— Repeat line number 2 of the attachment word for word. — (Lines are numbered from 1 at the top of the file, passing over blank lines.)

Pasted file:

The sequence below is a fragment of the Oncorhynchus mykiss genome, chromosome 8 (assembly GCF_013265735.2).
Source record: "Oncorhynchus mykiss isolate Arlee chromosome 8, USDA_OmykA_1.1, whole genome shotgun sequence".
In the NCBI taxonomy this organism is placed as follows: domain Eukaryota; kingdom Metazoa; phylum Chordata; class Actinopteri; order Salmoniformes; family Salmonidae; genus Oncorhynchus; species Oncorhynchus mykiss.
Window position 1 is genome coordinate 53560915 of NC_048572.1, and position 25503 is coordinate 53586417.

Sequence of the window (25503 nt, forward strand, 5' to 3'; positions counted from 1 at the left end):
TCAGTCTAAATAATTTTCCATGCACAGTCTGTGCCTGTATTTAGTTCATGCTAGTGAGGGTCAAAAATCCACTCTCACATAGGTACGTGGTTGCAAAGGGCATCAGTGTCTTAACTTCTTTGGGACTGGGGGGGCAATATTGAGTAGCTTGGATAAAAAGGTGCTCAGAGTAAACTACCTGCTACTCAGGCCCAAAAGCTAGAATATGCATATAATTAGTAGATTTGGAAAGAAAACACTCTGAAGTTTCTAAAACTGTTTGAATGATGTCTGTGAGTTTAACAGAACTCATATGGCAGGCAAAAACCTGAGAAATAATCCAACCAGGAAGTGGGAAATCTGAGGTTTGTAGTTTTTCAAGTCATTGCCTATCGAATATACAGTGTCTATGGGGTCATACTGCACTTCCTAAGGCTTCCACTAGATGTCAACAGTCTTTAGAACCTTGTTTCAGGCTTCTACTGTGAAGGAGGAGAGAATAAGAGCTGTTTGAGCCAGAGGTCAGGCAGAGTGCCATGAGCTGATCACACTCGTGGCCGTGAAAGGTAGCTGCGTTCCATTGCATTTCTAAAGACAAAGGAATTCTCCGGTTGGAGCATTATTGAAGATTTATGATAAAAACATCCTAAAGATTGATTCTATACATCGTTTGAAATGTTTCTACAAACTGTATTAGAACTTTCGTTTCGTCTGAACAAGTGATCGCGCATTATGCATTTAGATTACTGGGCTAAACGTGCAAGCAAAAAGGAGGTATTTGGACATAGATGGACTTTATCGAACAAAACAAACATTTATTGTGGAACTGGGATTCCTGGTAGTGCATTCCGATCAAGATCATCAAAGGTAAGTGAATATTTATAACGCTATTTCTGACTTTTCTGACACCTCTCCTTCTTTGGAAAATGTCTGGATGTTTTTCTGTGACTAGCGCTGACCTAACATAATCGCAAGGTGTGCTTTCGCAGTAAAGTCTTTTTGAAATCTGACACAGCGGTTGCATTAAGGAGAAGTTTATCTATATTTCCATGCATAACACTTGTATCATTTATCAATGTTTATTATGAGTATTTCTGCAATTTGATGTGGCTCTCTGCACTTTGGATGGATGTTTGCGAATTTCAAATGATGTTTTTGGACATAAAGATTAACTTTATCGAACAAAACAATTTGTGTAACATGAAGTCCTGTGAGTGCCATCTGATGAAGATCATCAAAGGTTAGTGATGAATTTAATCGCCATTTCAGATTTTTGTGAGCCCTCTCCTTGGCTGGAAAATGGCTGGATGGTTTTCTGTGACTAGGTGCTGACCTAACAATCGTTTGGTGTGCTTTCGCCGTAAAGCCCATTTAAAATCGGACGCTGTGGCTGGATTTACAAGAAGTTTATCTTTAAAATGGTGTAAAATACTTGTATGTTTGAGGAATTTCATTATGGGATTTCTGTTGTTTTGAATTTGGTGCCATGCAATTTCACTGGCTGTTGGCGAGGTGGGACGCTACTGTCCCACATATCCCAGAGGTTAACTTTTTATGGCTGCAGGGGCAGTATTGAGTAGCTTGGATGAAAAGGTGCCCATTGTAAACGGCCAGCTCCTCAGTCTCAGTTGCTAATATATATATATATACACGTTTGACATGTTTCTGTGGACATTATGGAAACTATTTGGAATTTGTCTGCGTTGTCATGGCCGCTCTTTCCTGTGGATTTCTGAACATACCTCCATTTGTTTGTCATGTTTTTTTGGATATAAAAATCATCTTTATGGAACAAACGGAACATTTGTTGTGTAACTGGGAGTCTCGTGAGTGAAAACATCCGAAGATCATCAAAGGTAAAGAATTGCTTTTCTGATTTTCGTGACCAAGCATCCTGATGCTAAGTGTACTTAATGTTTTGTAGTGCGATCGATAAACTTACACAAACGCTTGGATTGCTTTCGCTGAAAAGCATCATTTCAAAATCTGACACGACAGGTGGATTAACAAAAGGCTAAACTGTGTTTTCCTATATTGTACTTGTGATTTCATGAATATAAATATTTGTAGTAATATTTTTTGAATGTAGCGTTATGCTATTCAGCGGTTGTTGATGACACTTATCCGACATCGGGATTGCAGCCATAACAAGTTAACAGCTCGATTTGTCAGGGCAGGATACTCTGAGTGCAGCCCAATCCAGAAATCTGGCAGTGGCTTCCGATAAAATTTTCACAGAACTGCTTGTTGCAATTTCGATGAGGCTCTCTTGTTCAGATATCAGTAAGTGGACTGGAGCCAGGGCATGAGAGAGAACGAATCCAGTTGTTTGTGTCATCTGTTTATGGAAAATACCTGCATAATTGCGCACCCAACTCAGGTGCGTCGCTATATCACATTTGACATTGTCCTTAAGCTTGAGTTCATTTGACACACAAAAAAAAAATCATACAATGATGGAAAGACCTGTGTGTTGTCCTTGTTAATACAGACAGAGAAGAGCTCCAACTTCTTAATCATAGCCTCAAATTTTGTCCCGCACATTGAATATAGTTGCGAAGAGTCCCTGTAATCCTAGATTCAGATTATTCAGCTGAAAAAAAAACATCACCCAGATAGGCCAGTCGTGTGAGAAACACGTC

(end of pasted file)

Source record: "Oncorhynchus mykiss isolate Arlee chromosome 8, USDA_OmykA_1.1, whole genome shotgun sequence".